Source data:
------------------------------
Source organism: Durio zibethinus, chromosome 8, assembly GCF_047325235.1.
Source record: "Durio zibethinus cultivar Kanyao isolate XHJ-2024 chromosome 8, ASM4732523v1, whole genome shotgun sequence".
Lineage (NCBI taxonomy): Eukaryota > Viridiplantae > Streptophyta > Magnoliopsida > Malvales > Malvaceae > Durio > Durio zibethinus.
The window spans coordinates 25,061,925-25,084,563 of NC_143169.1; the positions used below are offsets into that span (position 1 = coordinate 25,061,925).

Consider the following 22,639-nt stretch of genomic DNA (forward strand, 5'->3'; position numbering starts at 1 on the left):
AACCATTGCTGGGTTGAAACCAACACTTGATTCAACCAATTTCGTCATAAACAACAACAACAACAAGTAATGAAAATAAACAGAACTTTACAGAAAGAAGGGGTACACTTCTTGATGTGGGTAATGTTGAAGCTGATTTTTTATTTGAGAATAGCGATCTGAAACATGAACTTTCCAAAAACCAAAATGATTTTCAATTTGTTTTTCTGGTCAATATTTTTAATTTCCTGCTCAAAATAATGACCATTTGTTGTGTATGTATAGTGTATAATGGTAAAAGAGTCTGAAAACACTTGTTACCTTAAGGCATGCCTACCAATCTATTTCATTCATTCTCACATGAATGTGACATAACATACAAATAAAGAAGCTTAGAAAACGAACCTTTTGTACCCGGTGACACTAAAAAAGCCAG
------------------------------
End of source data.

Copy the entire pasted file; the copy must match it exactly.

Source organism: Durio zibethinus, chromosome 8, assembly GCF_047325235.1.
Source record: "Durio zibethinus cultivar Kanyao isolate XHJ-2024 chromosome 8, ASM4732523v1, whole genome shotgun sequence".
Lineage (NCBI taxonomy): Eukaryota > Viridiplantae > Streptophyta > Magnoliopsida > Malvales > Malvaceae > Durio > Durio zibethinus.
The window spans coordinates 25,061,925-25,084,563 of NC_143169.1; the positions used below are offsets into that span (position 1 = coordinate 25,061,925).

Consider the following 22,639-nt stretch of genomic DNA (forward strand, 5'->3'; position numbering starts at 1 on the left):
AACCATTGCTGGGTTGAAACCAACACTTGATTCAACCAATTTCGTCATAAACAACAACAACAACAAGTAATGAAAATAAACAGAACTTTACAGAAAGAAGGGGTACACTTCTTGATGTGGGTAATGTTGAAGCTGATTTTTTATTTGAGAATAGCGATCTGAAACATGAACTTTCCAAAAACCAAAATGATTTTCAATTTGTTTTTCTGGTCAATATTTTTAATTTCCTGCTCAAAATAATGACCATTTGTTGTGTATGTATAGTGTATAATGGTAAAAGAGTCTGAAAACACTTGTTACCTTAAGGCATGCCTACCAATCTATTTCATTCATTCTCACATGAATGTGACATAACATACAAATAAAGAAGCTTAGAAAACGAACCTTTTGTACCCGGTGACACTAAAAAAGCCAG